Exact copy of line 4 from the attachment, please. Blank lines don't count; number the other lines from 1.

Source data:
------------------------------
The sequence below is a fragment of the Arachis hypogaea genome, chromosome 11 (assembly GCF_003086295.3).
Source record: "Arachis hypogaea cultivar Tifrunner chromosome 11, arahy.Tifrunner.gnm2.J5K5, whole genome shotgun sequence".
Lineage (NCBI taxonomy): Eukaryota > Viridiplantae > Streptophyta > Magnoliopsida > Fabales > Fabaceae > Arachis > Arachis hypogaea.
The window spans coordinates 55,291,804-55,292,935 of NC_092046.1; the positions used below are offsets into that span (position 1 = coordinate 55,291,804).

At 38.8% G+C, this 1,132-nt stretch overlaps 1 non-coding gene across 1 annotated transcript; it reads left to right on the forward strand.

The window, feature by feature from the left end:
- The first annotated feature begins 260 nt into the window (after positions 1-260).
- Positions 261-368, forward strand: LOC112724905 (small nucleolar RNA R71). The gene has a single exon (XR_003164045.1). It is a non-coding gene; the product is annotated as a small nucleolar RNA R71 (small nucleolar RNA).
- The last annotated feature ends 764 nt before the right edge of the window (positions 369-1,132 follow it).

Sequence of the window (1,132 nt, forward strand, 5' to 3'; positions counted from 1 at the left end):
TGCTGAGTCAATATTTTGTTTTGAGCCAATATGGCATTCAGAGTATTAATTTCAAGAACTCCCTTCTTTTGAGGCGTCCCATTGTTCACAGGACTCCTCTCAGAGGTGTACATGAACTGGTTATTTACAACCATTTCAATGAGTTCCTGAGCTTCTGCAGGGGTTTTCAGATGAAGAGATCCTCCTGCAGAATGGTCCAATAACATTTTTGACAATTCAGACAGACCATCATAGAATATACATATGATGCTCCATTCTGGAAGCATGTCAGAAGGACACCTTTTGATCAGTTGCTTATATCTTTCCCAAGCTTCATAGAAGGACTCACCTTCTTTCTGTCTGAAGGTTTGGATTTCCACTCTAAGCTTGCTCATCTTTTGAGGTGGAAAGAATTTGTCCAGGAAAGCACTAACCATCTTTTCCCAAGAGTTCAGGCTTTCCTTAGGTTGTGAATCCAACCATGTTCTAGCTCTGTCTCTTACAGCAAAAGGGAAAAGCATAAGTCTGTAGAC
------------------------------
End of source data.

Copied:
The window spans coordinates 55,291,804-55,292,935 of NC_092046.1; the positions used below are offsets into that span (position 1 = coordinate 55,291,804).